“We need more therapists; specifically therapists who have experiences with marginalization.” -- The Silhouette, McMaster’s student paper recently published an article that addressed the problem of therapists lacking common ground with their patients.

Culturally sensitive therapy emphasizes the understanding of a patient’s background (i.e. childhood and life experiences, identification, religion, and ethnicity). Having such an understanding may result in a more nuanced and impressionable rapport between the therapist and patient. Conversely, shortfalls in understanding the patient’s cultural background can lead to misinterpretation of their symptoms. In the diverse community of North America, it is important for patients to find therapists who have an appreciation for their background.

What it does

The app surveys the patient’s demographic information, life experiences, cultural background and preferred counselling style in order to generate recommended therapists. The therapist can similarly match with patients. The app extracts the semantic representation of the survey responses by transforming it into higher-dimensional numerical vectors via machine learning. It then compares the cosine distances against similar representations within a registry of therapists and patients. As a result, the similarity between the diverse narratives can be optimized. The app then recommends a list of potential therapists based on shared experiences.

FindYourTherapist harnesses state-of-the-art natural language processing to produce a context-aware analysis of the patient’s narrative. The app seeks similarities between patients and therapists on the style of speech, expression of opinions and lived experiences in order to produce an optimal match with regards to cultural sensitivity.

How we built it

The front end of the software is built with HTML, CSS, and JS. The questionnaire is designed to intake both demographic data (such as age, gender, ethnicity & religion) and narrative data (regarding upbringing and life experience). For the demographic data, the patient can assign each category with a ‘weight factor’ to indicate how important that aspect is for them. The text data from the entire survey is then sent to the back-end API.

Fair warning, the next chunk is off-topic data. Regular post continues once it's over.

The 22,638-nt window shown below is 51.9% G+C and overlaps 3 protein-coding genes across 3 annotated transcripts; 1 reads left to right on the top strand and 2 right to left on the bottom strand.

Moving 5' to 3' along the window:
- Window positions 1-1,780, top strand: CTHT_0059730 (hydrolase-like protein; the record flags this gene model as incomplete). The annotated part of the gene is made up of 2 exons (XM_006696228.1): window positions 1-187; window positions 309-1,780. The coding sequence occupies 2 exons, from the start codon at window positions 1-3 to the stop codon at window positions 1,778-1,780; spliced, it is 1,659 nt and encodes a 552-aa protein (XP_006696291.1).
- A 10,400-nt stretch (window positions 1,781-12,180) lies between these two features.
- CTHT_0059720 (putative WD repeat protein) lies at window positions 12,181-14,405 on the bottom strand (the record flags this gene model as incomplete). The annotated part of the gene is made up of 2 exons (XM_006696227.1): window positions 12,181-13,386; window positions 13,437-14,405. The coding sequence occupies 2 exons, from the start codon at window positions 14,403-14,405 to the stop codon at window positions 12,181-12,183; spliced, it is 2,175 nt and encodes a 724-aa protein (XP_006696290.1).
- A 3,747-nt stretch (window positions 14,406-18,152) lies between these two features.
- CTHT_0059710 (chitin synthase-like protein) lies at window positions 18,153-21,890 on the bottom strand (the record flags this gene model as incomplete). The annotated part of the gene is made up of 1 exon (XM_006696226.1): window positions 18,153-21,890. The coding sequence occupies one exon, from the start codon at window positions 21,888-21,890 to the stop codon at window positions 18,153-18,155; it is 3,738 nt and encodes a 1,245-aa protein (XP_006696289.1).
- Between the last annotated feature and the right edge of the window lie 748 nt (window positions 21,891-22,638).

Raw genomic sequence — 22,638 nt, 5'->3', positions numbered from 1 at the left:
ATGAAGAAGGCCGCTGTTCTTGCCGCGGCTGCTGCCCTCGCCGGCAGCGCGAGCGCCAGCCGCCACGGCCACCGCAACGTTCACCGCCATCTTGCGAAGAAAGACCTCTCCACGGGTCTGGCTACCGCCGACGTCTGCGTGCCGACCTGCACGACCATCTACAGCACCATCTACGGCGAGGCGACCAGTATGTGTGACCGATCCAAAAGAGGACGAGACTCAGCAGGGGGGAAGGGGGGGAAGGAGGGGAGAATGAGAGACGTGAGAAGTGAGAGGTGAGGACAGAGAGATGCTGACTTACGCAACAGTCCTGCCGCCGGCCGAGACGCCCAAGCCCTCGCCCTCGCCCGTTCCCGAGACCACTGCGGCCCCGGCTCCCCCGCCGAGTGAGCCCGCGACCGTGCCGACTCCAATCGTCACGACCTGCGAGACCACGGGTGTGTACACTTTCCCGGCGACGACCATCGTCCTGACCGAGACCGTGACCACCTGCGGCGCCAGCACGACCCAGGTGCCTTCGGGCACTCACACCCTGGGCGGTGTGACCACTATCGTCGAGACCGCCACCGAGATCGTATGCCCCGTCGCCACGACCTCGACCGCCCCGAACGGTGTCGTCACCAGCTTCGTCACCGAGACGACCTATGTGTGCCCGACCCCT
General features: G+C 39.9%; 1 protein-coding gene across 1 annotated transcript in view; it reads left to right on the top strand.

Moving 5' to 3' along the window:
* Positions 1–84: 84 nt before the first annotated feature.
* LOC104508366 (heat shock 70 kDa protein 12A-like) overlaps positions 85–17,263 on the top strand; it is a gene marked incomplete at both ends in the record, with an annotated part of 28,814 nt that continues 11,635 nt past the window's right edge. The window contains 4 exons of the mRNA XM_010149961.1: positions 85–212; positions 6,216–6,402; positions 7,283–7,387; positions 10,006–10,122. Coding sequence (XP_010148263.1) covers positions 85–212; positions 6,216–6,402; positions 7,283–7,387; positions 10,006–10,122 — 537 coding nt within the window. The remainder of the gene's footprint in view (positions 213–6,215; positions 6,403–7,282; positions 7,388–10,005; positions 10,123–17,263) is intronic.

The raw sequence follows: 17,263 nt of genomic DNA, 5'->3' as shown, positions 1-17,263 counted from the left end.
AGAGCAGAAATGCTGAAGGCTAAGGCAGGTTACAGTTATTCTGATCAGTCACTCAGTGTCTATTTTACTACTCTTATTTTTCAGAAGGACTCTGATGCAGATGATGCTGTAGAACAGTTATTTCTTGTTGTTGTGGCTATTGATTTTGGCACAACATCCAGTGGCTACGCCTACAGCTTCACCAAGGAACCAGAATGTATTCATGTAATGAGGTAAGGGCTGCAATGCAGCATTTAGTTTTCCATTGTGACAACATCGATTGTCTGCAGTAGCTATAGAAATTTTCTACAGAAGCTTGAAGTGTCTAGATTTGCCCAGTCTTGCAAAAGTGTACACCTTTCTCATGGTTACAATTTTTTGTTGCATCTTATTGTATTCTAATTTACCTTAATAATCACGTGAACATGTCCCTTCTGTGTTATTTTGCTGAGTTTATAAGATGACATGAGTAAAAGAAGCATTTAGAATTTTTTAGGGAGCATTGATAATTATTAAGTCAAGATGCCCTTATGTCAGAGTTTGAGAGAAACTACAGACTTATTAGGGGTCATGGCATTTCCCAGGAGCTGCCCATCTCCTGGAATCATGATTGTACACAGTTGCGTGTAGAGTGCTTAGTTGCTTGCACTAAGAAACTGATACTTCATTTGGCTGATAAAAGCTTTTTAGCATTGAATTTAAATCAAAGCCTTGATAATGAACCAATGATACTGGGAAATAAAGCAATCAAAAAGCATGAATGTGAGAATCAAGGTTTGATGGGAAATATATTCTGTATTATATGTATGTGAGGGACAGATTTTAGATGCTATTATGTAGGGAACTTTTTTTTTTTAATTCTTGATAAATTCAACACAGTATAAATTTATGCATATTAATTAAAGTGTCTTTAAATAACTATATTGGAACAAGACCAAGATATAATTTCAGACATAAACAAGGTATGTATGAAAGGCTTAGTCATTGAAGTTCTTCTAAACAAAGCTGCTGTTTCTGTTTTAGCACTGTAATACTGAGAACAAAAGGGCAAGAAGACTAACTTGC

The back-end software is built with Python. It uses ELMo, which is a deep bidirectional neural network involving long short term memory cells, to transform each response field into a 128-dimensional vector. This value is multiplied with the corresponding weight factor to emphasize or understate its significance. The norm of this vector is characteristic to the meaning and form of the sentence. An additional norm is generated for each of the entries in the registry. These are then pairwise joined and their cosine distance is taken. Finally, the app computes the sum of all numerical values from all bodies of text within one survey. A minimal sum represents an optimal match.

Challenges we ran into

The biggest challenge we ran into as a team was the problem/need definition. Our original plan was to build a device to monitor patients’ respiratory sounds in order to predict respiratory illnesses including pneumonia and asthma. However, after consulting with mentors, our idea proved to be inapplicable in real life. At that point, the hackathon was half-way through, and we had to start from scratch. We returned to the drawing board and spent a large portion of our time brainstorming and coming up with possible ideas. It was a long and tiring process generating and then scrapping potential ideas. After many hours and multiple back-and-forth discussions, we finally came to a satisfactory answer and began to develop our website.

Configuring the workspace and installing compatible dependencies on various Google Compute Engine images required much tinkering before TensorFlow was made compatible with TensorHub. Debian 10 was the only image that worked. Configuring and waiting for DNS configurations to update on Namecheap was necessary in order to point them to the static site hosted on Google Cloud Storage. Optimizing the time complexity of data cleaning and structuring within the back-end Python code was essential to reduce API response times.

Accomplishments that we're proud of

We are proud of being able to create a complete prototype before the end of the hackathon. Considering that we changed our idea midway through the event and had two novices in our group with little experience in coding, it was to everyone's surprise that we managed to accomplish it in the end. We were put under pressure, but it pushed us to exceed our expectations.

What we learned

Throughout the development process, there is a lot that we learned as a team. First of all, we learned that researching the applicability of our idea is a difficult but essential step to take before the actual hacking. Idea generation can be hard, but only when you have a good starting point, will you be able to move forward in development. We should also be open-minded and accepting all possibilities at the brainstorming stage, as a tunnel visual/expectation of the techniques we want to use in the hackathon adds unnecessary constraints to our design. We learned that once the right direction is established, perseverance and hard work will eventually pay off.

What's next for FindYourTherapist

In the future, with sufficient data, the app will be able to develop a collection of anonymized case profiles to be shared with registered therapists. As therapists reflect on their experiences with different patients, they can deposit their experiences on our database. The profile of prospective patients can then be cross-referenced with historical profiles. As a result, the therapist will be prepared and cognisant of cultural sensitivity before first contact to provide a more welcoming and positive patient experience.

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